|The newly elevated South Sudanese Cardinal returned to his Metropolitan See from Rome with a call to togetherness, emphasizing the need to invoke and rely upon God’s graces for lasting peace in the world’s newest country.
Addressing reporters at the Juba International Airport (JIA) on Monday, Oct. 30 after his arrival from Rome, Cardinal Stephen Ameyu Martin Mulla said, “Let us work together for peace; not (only) a peace for the silencing of weapons, but (also) a peace of Christ that brings each of us together.”
While the past has been marked by “bloodshed,” he noted, “God is opening a new page for us,” he added.
The South Sudanese cardinal called for the practice of love and forgiveness “from the bottom of my heart” and explained, “It is only forgiveness that makes us mature. It is only forgiveness that makes our Church strong.”
“We cannot build unity without love; we can build it together. Let us love one another,” he stressed, adding, “It is love and faith in Jesus Christ that unites us.”
The cardinal, who was among 364 voting delegates at the 16th Ordinary General Assembly of the Synod of Bishops Oct. 4-29, called for cooperation between the government of South Sudan and the Church.
“The Church and the government can work together to complement each other,” Cardinal Mulla said during the Oct. 30 press conference at the JIA, and thanked the South Sudanese authorities for being part of the delegation that was at the airport to receive him.
In reference to his call for church-state collaboration, he continued: “There are areas where we can participate together: in education, in building peace, and in all other fields. We can work together to build this country; one person alone cannot do the job.”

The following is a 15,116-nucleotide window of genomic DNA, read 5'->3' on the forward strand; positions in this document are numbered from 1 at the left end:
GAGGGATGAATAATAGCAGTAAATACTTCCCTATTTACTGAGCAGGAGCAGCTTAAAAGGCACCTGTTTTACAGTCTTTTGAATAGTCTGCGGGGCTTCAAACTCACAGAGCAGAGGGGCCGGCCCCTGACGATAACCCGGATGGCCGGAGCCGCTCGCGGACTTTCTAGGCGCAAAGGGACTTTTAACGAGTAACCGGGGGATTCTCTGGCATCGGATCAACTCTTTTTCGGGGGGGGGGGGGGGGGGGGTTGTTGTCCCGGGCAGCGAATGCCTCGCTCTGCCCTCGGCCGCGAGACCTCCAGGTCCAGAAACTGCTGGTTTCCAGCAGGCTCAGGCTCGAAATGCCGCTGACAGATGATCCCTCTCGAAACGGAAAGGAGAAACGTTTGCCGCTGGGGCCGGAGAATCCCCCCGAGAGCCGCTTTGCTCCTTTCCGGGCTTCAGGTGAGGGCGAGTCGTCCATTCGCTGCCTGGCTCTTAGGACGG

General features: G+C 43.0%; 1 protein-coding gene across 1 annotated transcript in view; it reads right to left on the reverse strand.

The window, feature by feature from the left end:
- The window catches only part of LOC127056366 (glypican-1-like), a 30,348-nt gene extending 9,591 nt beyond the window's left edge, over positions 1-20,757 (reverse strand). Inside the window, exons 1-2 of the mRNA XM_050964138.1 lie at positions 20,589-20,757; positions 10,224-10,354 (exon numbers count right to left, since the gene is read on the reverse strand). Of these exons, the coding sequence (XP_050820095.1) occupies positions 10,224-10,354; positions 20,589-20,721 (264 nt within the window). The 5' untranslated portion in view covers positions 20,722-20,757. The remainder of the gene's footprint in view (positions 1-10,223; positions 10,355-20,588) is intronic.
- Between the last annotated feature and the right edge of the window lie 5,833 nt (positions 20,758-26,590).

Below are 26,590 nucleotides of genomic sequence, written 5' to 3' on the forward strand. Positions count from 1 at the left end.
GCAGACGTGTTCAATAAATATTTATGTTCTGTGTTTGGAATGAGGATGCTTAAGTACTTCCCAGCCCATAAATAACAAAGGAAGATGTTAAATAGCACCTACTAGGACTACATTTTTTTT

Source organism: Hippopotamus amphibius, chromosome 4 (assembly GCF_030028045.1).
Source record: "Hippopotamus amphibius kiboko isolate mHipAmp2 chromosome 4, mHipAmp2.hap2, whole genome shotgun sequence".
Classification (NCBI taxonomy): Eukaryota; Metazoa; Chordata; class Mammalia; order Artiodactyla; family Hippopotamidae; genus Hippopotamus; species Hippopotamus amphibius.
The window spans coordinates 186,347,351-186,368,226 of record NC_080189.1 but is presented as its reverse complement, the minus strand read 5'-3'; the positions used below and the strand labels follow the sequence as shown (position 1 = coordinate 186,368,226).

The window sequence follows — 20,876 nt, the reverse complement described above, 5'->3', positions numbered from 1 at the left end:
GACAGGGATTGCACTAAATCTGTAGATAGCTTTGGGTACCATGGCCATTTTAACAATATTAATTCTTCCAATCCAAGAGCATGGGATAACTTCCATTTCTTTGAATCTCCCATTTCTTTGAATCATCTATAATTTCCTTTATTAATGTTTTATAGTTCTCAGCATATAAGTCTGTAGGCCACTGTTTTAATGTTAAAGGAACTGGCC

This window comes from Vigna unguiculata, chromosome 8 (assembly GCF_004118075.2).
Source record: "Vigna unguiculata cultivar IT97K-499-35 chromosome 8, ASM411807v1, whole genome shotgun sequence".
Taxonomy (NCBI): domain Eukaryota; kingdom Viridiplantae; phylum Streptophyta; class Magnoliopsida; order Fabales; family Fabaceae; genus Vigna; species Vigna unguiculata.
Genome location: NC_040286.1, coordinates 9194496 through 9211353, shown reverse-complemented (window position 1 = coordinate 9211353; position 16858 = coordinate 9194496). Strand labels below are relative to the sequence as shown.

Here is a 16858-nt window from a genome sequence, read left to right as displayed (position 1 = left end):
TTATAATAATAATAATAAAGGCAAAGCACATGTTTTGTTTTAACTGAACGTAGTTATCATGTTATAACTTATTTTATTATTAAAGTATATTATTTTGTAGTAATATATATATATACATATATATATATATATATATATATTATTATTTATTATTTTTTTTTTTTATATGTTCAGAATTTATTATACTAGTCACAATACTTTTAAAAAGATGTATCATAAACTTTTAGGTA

The newly appointed cardinal, whose move from the Diocese of Torit to the Archdiocese of Juba in December 2019 has met resistance from some clergy and laity, recalled the cultural diversity of South Sudan and stressed the need for unity in diversity to achieve development.
“We are 64 tribes. God has entrusted us with this nation and we must build it together,” he said.
He challenged the nation’s youth to strive to “make a difference” in the growth of the church and society.
“We can bring peace to this country,” he said, adding, “Throw away the weapons that kill your brothers and sisters and live the love of God that unites us all.”
Cardinal Mulla is the first ever cardinal from South Sudan and the second South Sudanese cardinal after 82-year-old Cardinal Gabriel Zubeir Wako, who was elevated to the rank in October 2003 while serving as archbishop of the Sudanese archdiocese of Khartoum.
Speaking after the Consistory, Cardinal Mulla said his elevation to cardinal is a “recognition of the Catholic Church and the faith of the people of South Sudan in the universal Catholic Church.”
“Being a cardinal is an eye-opener and proof to the world that South Sudan believes in God and deserves recognition at the top of the Church,” he said, and added, “This cardinal’s office is not just for one person, but for all of us in South Sudan.”
Credits to: ACIAFRICA
02 November 2023
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